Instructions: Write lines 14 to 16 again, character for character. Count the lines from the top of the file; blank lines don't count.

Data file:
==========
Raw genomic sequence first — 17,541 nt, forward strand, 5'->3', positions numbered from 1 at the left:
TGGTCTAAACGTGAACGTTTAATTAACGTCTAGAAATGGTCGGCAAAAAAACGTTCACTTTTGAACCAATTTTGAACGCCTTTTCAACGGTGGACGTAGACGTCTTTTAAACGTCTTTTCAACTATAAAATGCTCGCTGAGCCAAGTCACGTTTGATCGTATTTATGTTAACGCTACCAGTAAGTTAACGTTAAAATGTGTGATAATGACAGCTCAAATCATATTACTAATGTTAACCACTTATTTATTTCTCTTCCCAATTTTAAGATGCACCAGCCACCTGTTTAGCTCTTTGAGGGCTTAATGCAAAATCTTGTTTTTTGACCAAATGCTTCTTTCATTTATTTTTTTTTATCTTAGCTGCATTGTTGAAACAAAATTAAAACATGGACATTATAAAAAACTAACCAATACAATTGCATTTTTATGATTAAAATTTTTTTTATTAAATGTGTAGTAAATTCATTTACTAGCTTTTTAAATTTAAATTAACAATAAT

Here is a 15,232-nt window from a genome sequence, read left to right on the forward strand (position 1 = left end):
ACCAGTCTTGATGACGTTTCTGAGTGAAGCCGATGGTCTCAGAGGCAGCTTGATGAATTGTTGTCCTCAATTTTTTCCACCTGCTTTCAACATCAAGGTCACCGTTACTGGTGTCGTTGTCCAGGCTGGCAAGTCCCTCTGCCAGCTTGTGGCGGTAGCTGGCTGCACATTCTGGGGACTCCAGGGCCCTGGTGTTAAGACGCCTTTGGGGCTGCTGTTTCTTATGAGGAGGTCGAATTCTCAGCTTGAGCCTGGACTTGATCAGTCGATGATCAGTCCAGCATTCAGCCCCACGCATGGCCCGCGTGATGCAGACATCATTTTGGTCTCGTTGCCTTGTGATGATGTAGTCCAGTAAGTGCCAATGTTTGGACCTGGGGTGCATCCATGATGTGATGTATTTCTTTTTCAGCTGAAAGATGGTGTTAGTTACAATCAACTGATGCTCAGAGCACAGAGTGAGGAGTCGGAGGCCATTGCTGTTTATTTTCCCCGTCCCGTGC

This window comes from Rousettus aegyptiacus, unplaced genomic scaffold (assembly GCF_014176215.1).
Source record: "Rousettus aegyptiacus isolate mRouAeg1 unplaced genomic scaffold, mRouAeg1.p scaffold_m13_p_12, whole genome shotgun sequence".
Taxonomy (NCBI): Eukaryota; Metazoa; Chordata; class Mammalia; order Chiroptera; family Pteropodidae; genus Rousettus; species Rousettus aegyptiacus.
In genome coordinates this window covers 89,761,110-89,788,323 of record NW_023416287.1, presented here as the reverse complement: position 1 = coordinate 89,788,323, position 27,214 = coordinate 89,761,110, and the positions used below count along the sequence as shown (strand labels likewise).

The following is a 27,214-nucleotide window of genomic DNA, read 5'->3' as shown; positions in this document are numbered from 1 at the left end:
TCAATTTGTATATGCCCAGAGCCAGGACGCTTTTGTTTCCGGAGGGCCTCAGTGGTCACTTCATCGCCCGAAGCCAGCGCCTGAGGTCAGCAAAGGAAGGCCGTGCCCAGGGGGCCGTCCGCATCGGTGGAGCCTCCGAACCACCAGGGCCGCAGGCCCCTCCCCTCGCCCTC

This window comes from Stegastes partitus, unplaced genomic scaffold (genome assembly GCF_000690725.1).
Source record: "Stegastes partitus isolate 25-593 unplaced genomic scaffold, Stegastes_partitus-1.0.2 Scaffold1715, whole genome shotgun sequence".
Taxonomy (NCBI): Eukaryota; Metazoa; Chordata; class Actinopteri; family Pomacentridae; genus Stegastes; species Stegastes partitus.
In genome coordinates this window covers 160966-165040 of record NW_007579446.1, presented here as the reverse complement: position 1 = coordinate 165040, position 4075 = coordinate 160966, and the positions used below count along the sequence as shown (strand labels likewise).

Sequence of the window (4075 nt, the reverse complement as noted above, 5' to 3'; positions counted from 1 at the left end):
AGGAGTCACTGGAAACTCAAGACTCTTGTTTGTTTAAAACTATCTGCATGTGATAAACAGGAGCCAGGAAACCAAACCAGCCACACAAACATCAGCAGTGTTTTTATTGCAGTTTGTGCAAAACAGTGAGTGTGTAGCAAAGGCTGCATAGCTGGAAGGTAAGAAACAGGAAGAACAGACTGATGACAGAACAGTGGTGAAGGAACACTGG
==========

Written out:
In genome coordinates this window covers 160966-165040 of record NW_007579446.1, presented here as the reverse complement: position 1 = coordinate 165040, position 4075 = coordinate 160966, and the positions used below count along the sequence as shown (strand labels likewise).

Sequence of the window (4075 nt, the reverse complement as noted above, 5' to 3'; positions counted from 1 at the left end):
AGGAGTCACTGGAAACTCAAGACTCTTGTTTGTTTAAAACTATCTGCATGTGATAAACAGGAGCCAGGAAACCAAACCAGCCACACAAACATCAGCAGTGTTTTTATTGCAGTTTGTGCAAAACAGTGAGTGTGTAGCAAAGGCTGCATAGCTGGAAGGTAAGAAACAGGAAGAACAGACTGATGACAGAACAGTGGTGAAGGAACACTGG